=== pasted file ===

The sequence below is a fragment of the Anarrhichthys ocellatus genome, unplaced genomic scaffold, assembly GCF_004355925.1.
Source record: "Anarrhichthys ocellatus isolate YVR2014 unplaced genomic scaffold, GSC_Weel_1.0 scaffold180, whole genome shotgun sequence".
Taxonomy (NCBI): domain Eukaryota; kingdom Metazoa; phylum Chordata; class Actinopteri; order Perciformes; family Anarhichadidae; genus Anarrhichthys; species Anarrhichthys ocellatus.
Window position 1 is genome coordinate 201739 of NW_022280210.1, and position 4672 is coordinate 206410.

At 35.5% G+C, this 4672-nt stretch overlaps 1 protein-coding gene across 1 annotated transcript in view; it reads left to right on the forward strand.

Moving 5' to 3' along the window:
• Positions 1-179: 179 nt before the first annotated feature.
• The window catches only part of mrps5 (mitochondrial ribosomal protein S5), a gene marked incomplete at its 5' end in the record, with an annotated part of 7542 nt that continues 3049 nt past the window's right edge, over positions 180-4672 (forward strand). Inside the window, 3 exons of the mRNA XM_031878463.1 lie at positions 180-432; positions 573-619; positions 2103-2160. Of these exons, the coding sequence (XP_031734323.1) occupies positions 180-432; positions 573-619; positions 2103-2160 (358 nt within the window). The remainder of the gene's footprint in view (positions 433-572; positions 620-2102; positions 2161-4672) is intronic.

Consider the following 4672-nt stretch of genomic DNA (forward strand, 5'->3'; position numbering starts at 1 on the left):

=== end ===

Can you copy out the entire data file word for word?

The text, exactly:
The sequence below is a fragment of the Anarrhichthys ocellatus genome, unplaced genomic scaffold, assembly GCF_004355925.1.
Source record: "Anarrhichthys ocellatus isolate YVR2014 unplaced genomic scaffold, GSC_Weel_1.0 scaffold180, whole genome shotgun sequence".
Taxonomy (NCBI): domain Eukaryota; kingdom Metazoa; phylum Chordata; class Actinopteri; order Perciformes; family Anarhichadidae; genus Anarrhichthys; species Anarrhichthys ocellatus.
Window position 1 is genome coordinate 201739 of NW_022280210.1, and position 4672 is coordinate 206410.

At 35.5% G+C, this 4672-nt stretch overlaps 1 protein-coding gene across 1 annotated transcript in view; it reads left to right on the forward strand.

Moving 5' to 3' along the window:
• Positions 1-179: 179 nt before the first annotated feature.
• The window catches only part of mrps5 (mitochondrial ribosomal protein S5), a gene marked incomplete at its 5' end in the record, with an annotated part of 7542 nt that continues 3049 nt past the window's right edge, over positions 180-4672 (forward strand). Inside the window, 3 exons of the mRNA XM_031878463.1 lie at positions 180-432; positions 573-619; positions 2103-2160. Of these exons, the coding sequence (XP_031734323.1) occupies positions 180-432; positions 573-619; positions 2103-2160 (358 nt within the window). The remainder of the gene's footprint in view (positions 433-572; positions 620-2102; positions 2161-4672) is intronic.

Consider the following 4672-nt stretch of genomic DNA (forward strand, 5'->3'; position numbering starts at 1 on the left):